A spark that changed the course of Southern American history: New book sifts through the ashes of the Yamasee War
September 17, 2008
Looking back at a time when South and North Carolina were one, when many Native Americans struggled to rid the land of their new neighbors from across the Atlantic and when a colony called Georgia was put in place as a line of defense for early Carolinians, the first lecture in Lander University's 2008-2009 Distinguished Speaker Series will reveal the events leading up to, surrounding and following the Yamasee War between southeastern Native American tribes and South Carolinians.
The lecture is free and is set for 6:30 p.m., Thursday, Sept. 25, in the Lander Cultural Center's Barksdale Recital Hall.
Dr. William Ramsey, chair of Lander's Department of History and Philosophy, will give an overview of his new book "The Yamasee War: A Study of Culture, Economy and Conflict in the Colonial South."
The book examines motives for the formation of an alliance of southeastern Native American tribes who converged on the Carolinas, laying siege to the Colonists of the area. According to Ramsey, the period depicted is one that has been largely neglected by historians over the years.
"Most South Carolinians interested in the history of their home state or Southerners interested in their regional history have heard of the Yamasee war or studied it at the college level," said Ramsey, "but Colonial history in the popular mind is more focused on the Northern Colonies. For the last half century there has been less historical work done on the Southern Colonies, and remarkably nothing of book-length had been done on the Yamasee War."
Of the three major Indian wars in the Colonial period, the others being King Philips' War and Pontiac's Rebellion, the Yamasee War has received the least attention, though, according to Ramsey, it was likely one of the bloodiest battles in American history. Spanning from 1715 to 1718 the final cost of life was thought to be over 400 Colonists, with the number of Native American casualties being unknown. The number of casualties may seem minimal by today's standard, but, as explained in Ramsey's book, it is tremendous when comparing populations in Colonial times to that of today.
Ramsey has been studying aspects of Colonial history since working on an undergraduate degree in anthropology at the University of Georgia. Driven by a need to fill this gap in American historical discourse, he began researching the Yamasee War while pursuing his doctorate at Tulane University in New Orleans.
"I was already interested in Southern Colonial history and Indian-white relations," said Ramsey. "The lack of information about the Yamasee War was like driving across a pothole over and over again. You can't help but notice that there's something missing. And as I studied Southern American history and South Carolina history, it was obvious that historians considered this war of major importance, or, perhaps, the most important Colonial event for the entire region. Yet it just wasn't there on the library shelves."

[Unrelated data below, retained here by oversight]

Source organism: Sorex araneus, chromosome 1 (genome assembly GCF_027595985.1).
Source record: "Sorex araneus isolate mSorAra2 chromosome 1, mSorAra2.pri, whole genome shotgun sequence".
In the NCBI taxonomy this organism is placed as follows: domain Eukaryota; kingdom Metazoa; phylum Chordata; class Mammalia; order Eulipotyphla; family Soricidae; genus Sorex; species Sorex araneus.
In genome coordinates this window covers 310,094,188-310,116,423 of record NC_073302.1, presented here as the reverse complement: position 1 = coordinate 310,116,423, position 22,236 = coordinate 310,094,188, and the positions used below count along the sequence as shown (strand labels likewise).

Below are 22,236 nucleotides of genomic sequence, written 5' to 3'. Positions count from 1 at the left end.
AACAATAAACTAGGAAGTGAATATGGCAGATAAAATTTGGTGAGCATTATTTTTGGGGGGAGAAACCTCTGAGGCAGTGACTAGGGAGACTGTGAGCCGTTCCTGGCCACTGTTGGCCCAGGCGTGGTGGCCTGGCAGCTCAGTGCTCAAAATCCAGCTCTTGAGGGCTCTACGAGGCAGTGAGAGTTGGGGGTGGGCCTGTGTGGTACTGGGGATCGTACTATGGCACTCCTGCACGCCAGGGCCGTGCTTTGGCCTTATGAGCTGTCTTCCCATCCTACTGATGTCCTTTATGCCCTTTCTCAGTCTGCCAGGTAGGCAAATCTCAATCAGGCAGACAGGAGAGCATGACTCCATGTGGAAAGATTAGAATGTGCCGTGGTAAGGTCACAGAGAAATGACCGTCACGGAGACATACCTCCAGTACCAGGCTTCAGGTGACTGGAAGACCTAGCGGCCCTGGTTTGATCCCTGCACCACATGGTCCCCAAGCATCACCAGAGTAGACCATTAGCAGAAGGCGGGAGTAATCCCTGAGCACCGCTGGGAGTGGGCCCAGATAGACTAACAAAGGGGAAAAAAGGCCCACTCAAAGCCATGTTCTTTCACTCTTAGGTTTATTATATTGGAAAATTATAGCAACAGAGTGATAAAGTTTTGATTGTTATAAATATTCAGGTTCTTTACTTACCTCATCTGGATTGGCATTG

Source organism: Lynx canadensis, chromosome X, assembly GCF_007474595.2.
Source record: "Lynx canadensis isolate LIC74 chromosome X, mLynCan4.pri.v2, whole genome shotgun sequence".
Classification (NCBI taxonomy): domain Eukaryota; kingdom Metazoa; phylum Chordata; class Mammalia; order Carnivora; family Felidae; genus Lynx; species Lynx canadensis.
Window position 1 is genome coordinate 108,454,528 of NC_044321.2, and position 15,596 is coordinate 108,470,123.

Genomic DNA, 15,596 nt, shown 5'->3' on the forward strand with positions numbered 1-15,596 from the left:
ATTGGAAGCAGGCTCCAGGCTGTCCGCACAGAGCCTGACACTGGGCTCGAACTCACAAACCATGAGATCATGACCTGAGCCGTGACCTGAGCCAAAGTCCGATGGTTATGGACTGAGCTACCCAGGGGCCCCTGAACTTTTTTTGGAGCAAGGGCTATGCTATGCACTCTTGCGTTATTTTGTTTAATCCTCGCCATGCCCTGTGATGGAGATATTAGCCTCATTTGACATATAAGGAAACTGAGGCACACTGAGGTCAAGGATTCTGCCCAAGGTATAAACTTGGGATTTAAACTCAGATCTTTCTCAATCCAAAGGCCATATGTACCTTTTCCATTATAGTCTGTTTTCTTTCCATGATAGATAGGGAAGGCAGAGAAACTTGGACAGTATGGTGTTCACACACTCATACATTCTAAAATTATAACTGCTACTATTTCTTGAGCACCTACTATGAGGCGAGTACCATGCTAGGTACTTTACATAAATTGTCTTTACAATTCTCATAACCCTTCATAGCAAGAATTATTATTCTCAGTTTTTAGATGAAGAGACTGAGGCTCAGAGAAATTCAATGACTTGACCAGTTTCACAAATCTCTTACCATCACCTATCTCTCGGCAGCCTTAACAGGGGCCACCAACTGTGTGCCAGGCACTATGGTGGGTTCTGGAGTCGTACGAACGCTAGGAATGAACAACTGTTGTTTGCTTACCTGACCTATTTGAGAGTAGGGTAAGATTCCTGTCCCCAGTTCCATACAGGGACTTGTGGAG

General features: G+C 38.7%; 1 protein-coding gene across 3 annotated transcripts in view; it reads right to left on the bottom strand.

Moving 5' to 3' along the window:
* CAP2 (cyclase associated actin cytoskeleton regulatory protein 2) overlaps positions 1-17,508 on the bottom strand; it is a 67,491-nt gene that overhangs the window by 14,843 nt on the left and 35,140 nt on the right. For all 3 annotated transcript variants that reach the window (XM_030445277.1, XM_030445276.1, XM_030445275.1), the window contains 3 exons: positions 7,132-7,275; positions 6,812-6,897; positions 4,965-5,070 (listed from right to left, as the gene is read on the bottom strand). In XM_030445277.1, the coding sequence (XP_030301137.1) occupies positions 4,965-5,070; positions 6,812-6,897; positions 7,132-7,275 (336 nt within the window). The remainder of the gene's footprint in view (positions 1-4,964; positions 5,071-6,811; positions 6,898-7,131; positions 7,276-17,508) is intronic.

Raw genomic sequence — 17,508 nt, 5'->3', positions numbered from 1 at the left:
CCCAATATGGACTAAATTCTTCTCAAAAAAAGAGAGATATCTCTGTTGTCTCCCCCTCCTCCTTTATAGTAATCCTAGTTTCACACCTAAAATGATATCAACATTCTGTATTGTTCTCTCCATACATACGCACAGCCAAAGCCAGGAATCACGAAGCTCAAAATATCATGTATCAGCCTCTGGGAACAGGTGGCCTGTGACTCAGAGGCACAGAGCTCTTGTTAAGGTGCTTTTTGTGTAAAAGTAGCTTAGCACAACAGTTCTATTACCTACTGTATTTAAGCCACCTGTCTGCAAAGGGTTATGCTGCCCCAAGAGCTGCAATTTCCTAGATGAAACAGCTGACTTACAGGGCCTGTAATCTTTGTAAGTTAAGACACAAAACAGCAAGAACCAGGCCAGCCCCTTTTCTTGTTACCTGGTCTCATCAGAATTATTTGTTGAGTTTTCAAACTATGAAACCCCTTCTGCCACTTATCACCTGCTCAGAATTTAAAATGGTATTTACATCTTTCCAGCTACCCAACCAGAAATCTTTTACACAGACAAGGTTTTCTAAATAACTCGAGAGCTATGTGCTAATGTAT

As he poured through original documents from the region, Ramsey quickly realized why historians had been reticent to pursue the topic of the Yamasee War. Since three European nations were trying to lay claim to areas of the southeastern United States at the time, the documents Ramsey examined for his research were usually written in one of three languages, French, Spanish or English. Beyond the language barrier, Ramsey's number one obstacle was that Native Americans living in the area at that time did not generally record any accounts of the events. "Direct accounts from Native American warriors have all but disappeared," he said.
Ramsey moved forward with his research despite these hurdles, and in his book lays out a very detailed account of the conflict's impact on the southeastern United States during the eighteenth century. Approaching the topic as the building of a fire that raged out of control, he explains the political and economic aspects of the Colonial South that led to the war and the changes in Colonial life that followed in its wake.
This examination of the Yamasee War shows just how close Native American tribes came to wiping out Colonists in South Carolina while also providing an elaborate snapshot of Colonial life throughout the southeastern United States.
Ramsey's book focuses closely on slavery in the South, specifically the Indian slave trade and how it was affected by the war. The book also shows how African-American slaves were enlisted to fight alongside white soldiers. In other cases, African-American slaves worked with Indian forces to undermine the efforts of Carolinian soldiers.
In addition to his doctorate in history from Tulane University, Ramsey holds a bachelor's degree from the University of Georgia and a master's from Valdosta State University. His areas of specialty are the Old South and slavery, the Colonial South, Indian-white relations and the American Revolution. He joined the Lander faculty in August.
Prior to coming to Lander, Ramsey taught at the University of Idaho.
He has written numerous articles about the Colonial South including two about slavery in South Carolina. One is titled "A Coat for 'Indian Cuffy': Mapping the Boundary Between Freedom and Slavery in Colonial South Carolina." The other is titled "All & Singular the Slaves': A Demographic Profile of Indian Slavery in Colonial South Carolina."
Ramsey's book on the Yamasee War was published by the University of Nebraska Press in May of this year.
In its fourth year, Lander's Distinguished Speaker Series features six lectures throughout the academic year, covering subjects such as theatre, literature and history. These events are free and open to the public. For more information contact Lander's College of Arts and Humanities at 864-388-8323 or firstname.lastname@example.org.